An Indiana startup believes it could soon be lighting the way to improved cancer treatment. Buoyed by Phase 2 clinical trial results that “we’re very proud of,” Purdue Research Park-based On Target Laboratories is developing a technology that illuminates cancer cells during surgery, so doctors can see—in real-time—more clearly where the disease is and remove it more precisely. Company leaders believe these glowing guideposts will bring more certainty to the treatment of a disease that is notoriously elusive.
The recently announced Phase 2 clinical trial results are for the startup’s lung cancer technology. The company is also commercializing the same technology for ovarian cancer, which is slightly further in development, finishing Phase 3 clinical trials.
“We are close; we’re picking up momentum, and we’re very excited about that,” says On Target Laboratories President and Chief Executive Officer Christopher Barys. “[After years of development], it’s becoming real now, and the evidence is starting to back up what we believed.”
The most recent evidence shows one in four patients with non-small cell lung cancer, which accounts for the vast majority of diagnosed lung cancers, had better surgical outcomes with the startup’s technology, called OTL38. Improved treatment is critical for the disease; lung cancer is the leading cause of cancer-related deaths in the U.S.—more than colorectal, breast and prostate cancers combined.
OTL38 is a novel molecule, discovered by Purdue University Ralph C. Corley Distinguished Professor of Chemistry and Biochemistry Dr. Philip Low. Injected via standard IV just hours before surgery, OTL38 targets folate receptors, which are commonly found in many cancers. Because it’s a fluorescent imaging agent, OTL38 binds to cancerous tissue and causes it to illuminate.
“For the first time, surgeons may be able to literally see the cancer they’re attempting to remove in real-time,” says Barys. “Surgeons have relied on what they’re able to see with their eyes and touch with hands for decades…but as the medical community develops the ability to diagnose cancer earlier, surgeons must locate smaller and smaller lesions, which are more difficult to see.”
OTL38 would be used during pulmonary resection surgery; this is the surgical removal of cancerous tissue from the lung. It’s the primary treatment for early-stage non-small cell lung cancer, and nearly 80,000 patients in the U.S. have the procedure each year. Traditionally, surgeons rely on scans done before surgery—and their sight and touch during surgery—to find cancerous tissue.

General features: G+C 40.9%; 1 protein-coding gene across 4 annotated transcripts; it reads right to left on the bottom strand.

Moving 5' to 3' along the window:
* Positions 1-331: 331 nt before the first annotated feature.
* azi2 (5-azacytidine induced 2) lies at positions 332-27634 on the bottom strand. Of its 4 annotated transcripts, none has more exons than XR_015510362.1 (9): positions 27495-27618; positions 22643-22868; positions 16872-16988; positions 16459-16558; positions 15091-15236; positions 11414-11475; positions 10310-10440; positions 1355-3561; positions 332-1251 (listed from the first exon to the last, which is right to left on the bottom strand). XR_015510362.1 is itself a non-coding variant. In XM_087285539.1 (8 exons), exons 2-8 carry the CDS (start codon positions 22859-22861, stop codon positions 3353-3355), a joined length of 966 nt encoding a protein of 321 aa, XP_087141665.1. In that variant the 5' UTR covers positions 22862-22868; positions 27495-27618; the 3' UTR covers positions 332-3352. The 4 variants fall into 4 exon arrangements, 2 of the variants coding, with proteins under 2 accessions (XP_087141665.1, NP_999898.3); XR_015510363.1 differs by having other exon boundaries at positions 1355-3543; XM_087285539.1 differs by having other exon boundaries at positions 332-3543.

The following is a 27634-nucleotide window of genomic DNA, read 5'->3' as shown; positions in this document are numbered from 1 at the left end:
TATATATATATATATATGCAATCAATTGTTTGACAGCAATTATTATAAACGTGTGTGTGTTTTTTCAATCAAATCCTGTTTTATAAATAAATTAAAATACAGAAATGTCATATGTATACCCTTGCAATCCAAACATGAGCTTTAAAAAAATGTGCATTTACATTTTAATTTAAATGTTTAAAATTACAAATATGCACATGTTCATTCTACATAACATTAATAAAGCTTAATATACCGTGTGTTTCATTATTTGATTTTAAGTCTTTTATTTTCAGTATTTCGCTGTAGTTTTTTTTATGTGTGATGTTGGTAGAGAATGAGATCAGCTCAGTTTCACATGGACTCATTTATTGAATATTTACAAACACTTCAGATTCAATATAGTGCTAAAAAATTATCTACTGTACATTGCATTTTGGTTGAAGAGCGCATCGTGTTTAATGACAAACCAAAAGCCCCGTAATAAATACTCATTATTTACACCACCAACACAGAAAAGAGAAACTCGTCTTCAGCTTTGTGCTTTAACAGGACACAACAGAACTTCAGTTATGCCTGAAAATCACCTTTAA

“OTL38 basically illuminates malignant tissue that may otherwise be missed,” says Barys. “It works like a highlighter marker that you’d use to highlight something on paper. This allows the surgeon to have additional information in real-time to make the best clinical decision for the patient.”
The success of a resection is critical; currently, 30 to 55% of patients who undergo surgical resection develop a recurrence and do not survive. If a patient’s resection is complete, meaning all of the cancer was removed, the five-year survival rate climbs to 58%, compared to 33% for patients with an incomplete resection. However, Barys says “complete resection is becoming more and more difficult” with traditional methods.
On Target Laboratories says the recent Phase 2 clinical trial results are evidence that OTL38 “may offer a significant step forward to identify cancer while operating.” Among the 92 patients, 26% had improved surgical outcomes, and doctors were able to find additional cancer not detected on pre-operative scans in 8% of patients. Additionally, in 9% of patients, doctors thought they had “clean” margins (borders of cancerous tissue), but back-table inspection with OTL38 revealed inadequate margins.
Boosted by the recent success, On Target Laboratories is launching Phase 3 clinical trials for lung cancer, which has also received FDA Fast Track designation. OTL38 for ovarian cancer is expected to be first to market; Phase 3 clinical trial results will likely come early next year, and the startup is targeting mid-2021 for commercialization.
“We believe wholeheartedly in our mission that this technology should become the standard of care,” says Barys. “[Commercialization]…would be an amazing milestone for us, and more importantly, for all of the patients who suffer from ovarian and lung cancer. Especially when I think about family members of mine who have suffered from these terrible diseases, this would have a tremendous impact on how patients are treated who suffer from cancer.”
Barys says the use of OTL38 could offer huge benefit, while adding no burden to clinicians’ workflow.
Barys says the startup’s team is “laser focused” on earning FDA approvals, because it opens the door to better outcomes for patients.